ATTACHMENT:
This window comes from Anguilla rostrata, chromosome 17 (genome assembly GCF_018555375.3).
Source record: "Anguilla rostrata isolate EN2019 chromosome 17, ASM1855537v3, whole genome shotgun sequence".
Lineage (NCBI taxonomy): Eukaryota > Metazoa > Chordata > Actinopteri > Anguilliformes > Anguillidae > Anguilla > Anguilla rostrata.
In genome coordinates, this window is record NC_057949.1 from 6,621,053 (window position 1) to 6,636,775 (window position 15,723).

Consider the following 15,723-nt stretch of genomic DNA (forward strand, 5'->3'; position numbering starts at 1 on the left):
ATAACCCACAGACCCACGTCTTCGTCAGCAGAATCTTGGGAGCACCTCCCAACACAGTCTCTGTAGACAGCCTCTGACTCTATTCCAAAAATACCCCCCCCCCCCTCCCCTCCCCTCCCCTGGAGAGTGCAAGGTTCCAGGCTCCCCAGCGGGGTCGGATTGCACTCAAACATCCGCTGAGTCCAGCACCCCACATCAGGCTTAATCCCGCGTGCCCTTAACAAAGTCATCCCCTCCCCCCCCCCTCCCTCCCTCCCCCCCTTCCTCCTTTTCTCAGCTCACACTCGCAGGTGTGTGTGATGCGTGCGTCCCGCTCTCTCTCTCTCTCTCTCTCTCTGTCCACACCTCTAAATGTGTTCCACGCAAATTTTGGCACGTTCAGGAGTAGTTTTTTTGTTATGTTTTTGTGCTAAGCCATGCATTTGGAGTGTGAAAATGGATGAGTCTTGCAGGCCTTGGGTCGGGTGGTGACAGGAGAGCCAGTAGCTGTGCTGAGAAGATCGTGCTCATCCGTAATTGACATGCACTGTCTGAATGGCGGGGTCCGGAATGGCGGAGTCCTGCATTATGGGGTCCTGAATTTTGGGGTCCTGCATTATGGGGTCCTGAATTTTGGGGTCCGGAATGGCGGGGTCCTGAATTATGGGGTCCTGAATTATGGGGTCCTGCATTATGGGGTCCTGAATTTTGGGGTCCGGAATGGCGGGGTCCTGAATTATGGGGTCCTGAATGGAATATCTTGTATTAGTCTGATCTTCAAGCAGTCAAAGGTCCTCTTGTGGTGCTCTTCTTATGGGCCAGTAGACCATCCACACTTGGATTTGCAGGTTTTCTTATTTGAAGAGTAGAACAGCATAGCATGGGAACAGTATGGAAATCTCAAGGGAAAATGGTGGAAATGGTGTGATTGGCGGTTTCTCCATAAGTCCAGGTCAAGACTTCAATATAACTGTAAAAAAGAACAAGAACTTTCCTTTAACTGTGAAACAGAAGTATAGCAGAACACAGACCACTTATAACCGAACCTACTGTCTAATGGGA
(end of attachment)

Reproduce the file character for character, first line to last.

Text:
This window comes from Anguilla rostrata, chromosome 17 (genome assembly GCF_018555375.3).
Source record: "Anguilla rostrata isolate EN2019 chromosome 17, ASM1855537v3, whole genome shotgun sequence".
Lineage (NCBI taxonomy): Eukaryota > Metazoa > Chordata > Actinopteri > Anguilliformes > Anguillidae > Anguilla > Anguilla rostrata.
In genome coordinates, this window is record NC_057949.1 from 6,621,053 (window position 1) to 6,636,775 (window position 15,723).

Consider the following 15,723-nt stretch of genomic DNA (forward strand, 5'->3'; position numbering starts at 1 on the left):
ATAACCCACAGACCCACGTCTTCGTCAGCAGAATCTTGGGAGCACCTCCCAACACAGTCTCTGTAGACAGCCTCTGACTCTATTCCAAAAATACCCCCCCCCCCCTCCCCTCCCCTCCCCTGGAGAGTGCAAGGTTCCAGGCTCCCCAGCGGGGTCGGATTGCACTCAAACATCCGCTGAGTCCAGCACCCCACATCAGGCTTAATCCCGCGTGCCCTTAACAAAGTCATCCCCTCCCCCCCCCCTCCCTCCCTCCCCCCCTTCCTCCTTTTCTCAGCTCACACTCGCAGGTGTGTGTGATGCGTGCGTCCCGCTCTCTCTCTCTCTCTCTCTCTCTGTCCACACCTCTAAATGTGTTCCACGCAAATTTTGGCACGTTCAGGAGTAGTTTTTTTGTTATGTTTTTGTGCTAAGCCATGCATTTGGAGTGTGAAAATGGATGAGTCTTGCAGGCCTTGGGTCGGGTGGTGACAGGAGAGCCAGTAGCTGTGCTGAGAAGATCGTGCTCATCCGTAATTGACATGCACTGTCTGAATGGCGGGGTCCGGAATGGCGGAGTCCTGCATTATGGGGTCCTGAATTTTGGGGTCCTGCATTATGGGGTCCTGAATTTTGGGGTCCGGAATGGCGGGGTCCTGAATTATGGGGTCCTGAATTATGGGGTCCTGCATTATGGGGTCCTGAATTTTGGGGTCCGGAATGGCGGGGTCCTGAATTATGGGGTCCTGAATGGAATATCTTGTATTAGTCTGATCTTCAAGCAGTCAAAGGTCCTCTTGTGGTGCTCTTCTTATGGGCCAGTAGACCATCCACACTTGGATTTGCAGGTTTTCTTATTTGAAGAGTAGAACAGCATAGCATGGGAACAGTATGGAAATCTCAAGGGAAAATGGTGGAAATGGTGTGATTGGCGGTTTCTCCATAAGTCCAGGTCAAGACTTCAATATAACTGTAAAAAAGAACAAGAACTTTCCTTTAACTGTGAAACAGAAGTATAGCAGAACACAGACCACTTATAACCGAACCTACTGTCTAATGGGA